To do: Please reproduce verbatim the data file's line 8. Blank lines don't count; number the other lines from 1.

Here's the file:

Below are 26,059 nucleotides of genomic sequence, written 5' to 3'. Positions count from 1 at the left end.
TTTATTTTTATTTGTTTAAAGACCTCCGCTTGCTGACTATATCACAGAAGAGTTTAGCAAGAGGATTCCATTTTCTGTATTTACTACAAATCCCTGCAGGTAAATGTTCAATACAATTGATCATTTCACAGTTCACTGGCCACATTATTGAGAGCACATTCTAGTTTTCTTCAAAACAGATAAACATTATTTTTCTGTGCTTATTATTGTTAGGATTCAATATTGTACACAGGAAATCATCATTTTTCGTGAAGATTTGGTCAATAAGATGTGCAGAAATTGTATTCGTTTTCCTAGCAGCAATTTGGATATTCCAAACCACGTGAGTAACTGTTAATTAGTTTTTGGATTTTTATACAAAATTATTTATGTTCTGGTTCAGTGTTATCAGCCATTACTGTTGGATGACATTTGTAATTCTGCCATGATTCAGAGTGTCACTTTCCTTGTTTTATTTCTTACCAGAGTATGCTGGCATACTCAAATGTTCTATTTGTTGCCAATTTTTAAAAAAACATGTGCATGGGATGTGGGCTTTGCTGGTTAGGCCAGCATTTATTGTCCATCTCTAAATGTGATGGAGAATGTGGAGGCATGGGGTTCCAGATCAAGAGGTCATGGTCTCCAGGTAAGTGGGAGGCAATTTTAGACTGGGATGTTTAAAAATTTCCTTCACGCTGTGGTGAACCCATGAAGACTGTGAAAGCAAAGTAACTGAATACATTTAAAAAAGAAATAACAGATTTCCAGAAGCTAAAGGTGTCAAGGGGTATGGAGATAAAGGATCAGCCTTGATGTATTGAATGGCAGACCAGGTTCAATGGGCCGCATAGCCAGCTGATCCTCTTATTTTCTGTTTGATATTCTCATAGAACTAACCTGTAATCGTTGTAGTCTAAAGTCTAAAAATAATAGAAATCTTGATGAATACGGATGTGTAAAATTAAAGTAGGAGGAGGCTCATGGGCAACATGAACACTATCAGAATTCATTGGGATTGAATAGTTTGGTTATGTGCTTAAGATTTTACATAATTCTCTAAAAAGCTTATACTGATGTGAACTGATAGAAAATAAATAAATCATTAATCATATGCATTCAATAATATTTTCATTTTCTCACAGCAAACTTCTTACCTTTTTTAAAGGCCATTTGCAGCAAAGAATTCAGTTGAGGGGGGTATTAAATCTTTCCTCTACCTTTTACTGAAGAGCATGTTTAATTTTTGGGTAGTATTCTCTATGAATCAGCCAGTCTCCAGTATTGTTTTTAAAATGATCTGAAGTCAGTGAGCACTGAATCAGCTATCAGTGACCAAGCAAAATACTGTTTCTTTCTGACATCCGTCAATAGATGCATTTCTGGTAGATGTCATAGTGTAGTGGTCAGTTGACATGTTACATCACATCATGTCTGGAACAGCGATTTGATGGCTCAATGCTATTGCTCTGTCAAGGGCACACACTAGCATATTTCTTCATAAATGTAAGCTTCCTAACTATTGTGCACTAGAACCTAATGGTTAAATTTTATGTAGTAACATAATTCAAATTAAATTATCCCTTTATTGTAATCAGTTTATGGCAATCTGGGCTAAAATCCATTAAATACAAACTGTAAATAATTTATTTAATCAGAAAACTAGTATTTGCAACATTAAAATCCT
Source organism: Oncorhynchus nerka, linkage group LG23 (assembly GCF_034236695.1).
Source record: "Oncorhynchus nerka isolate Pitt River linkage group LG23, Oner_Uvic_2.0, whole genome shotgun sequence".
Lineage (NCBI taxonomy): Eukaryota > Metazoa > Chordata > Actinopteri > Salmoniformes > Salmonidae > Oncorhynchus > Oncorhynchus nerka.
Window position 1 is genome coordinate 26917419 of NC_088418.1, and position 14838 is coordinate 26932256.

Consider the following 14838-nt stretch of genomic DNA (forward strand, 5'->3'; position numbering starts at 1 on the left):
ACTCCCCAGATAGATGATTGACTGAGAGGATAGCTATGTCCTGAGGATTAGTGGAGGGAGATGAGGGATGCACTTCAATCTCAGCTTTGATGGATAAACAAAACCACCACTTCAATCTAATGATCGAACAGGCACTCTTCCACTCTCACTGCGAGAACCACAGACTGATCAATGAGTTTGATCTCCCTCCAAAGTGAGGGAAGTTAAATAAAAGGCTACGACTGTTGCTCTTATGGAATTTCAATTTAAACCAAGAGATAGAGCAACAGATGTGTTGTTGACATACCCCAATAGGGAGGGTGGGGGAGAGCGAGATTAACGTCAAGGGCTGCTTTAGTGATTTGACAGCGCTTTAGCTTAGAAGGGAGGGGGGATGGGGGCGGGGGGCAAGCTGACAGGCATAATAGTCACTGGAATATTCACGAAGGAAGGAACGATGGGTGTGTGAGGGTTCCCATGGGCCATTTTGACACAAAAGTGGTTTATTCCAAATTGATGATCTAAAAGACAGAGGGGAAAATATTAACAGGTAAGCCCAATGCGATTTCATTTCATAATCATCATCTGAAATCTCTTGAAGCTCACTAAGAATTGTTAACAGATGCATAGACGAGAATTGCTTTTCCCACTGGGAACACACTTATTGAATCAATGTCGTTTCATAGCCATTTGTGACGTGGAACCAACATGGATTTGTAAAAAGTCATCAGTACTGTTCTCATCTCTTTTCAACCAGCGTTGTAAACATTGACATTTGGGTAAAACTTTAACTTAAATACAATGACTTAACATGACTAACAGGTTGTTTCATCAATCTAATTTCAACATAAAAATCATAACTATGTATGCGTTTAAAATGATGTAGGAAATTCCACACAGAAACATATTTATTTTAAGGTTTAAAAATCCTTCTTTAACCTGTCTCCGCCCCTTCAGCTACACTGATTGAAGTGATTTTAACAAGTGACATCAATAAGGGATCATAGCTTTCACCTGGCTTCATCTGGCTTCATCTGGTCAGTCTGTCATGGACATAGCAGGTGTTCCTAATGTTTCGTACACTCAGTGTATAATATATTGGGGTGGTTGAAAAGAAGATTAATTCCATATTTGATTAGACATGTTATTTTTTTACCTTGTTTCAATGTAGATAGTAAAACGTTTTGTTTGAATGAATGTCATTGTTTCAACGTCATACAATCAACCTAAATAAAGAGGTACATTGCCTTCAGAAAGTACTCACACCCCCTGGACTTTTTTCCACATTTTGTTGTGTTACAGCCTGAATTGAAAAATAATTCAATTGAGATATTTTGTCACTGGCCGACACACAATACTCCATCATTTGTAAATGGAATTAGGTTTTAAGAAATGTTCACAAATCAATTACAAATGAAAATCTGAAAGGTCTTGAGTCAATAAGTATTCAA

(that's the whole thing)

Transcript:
ACTCCCCAGATAGATGATTGACTGAGAGGATAGCTATGTCCTGAGGATTAGTGGAGGGAGATGAGGGATGCACTTCAATCTCAGCTTTGATGGATAAACAAAACCACCACTTCAATCTAATGATCGAACAGGCACTCTTCCACTCTCACTGCGAGAACCACAGACTGATCAATGAGTTTGATCTCCCTCCAAAGTGAGGGAAGTTAAATAAAAGGCTACGACTGTTGCTCTTATGGAATTTCAATTTAAACCAAGAGATAGAGCAACAGATGTGTTGTTGACATACCCCAATAGGGAGGGTGGGGGAGAGCGAGATTAACGTCAAGGGCTGCTTTAGTGATTTGACAGCGCTTTAGCTTAGAAGGGAGGGGGGATGGGGGCGGGGGGCAAGCTGACAGGCATAATAGTCACTGGAATATTCACGAAGGAAGGAACGATGGGTGTGTGAGGGTTCCCATGGGCCATTTTGACACAAAAGTGGTTTATTCCAAATTGATGATCTAAAAGACAGAGGGGAAAATATTAACAGGTAAGCCCAATGCGATTTCATTTCATAATCATCATCTGAAATCTCTTGAAGCTCACTAAGAATTGTTAACAGATGCATAGACGAGAATTGCTTTTCCCACTGGGAACACACTTATTGAATCAATGTCGTTTCATAGCCATTTGTGACGTGGAACCAACATGGATTTGTAAAAAGTCATCAGTACTGTTCTCATCTCTTTTCAACCAGCGTTGTAAACATTGACATTTGGGTAAAACTTTAACTTAAATACAATGACTTAACATGACTAACAGGTTGTTTCATCAATCTAATTTCAACATAAAAATCATAACTATGTATGCGTTTAAAATGATGTAGGAAATTCCACACAGAAACATATTTATTTTAAGGTTTAAAAATCCTTCTTTAACCTGTCTCCGCCCCTTCAGCTACACTGATTGAAGTGATTTTAACAAGTGACATCAATAAGGGATCATAGCTTTCACCTGGCTTCATCTGGCTTCATCTGGTCAGTCTGTCATGGACATAGCAGGTGTTCCTAATGTTTCGTACACTCAGTGTATAATATATTGGGGTGGTTGAAAAGAAGATTAATTCCATATTTGATTAGACATGTTATTTTTTTACCTTGTTTCAATGTAGATAGTAAAACGTTTTGTTTGAATGAATGTCATTGTTTCAACGTCATACAATCAACCTAAATAAAGAGGTACATTGCCTTCAGAAAGTACTCACACCCCCTGGACTTTTTTCCACATTTTGTTGTGTTACAGCCTGAATTGAAAAATAATTCAATTGAGATATTTTGTCACTGGCCGACACACAATACTCCATCATTTGTAAATGGAATTAGGTTTTAAGAAATGTTCACAAATCAATTACAAATGAAAATCTGAAAGGTCTTGAGTCAATAAGTATTCAA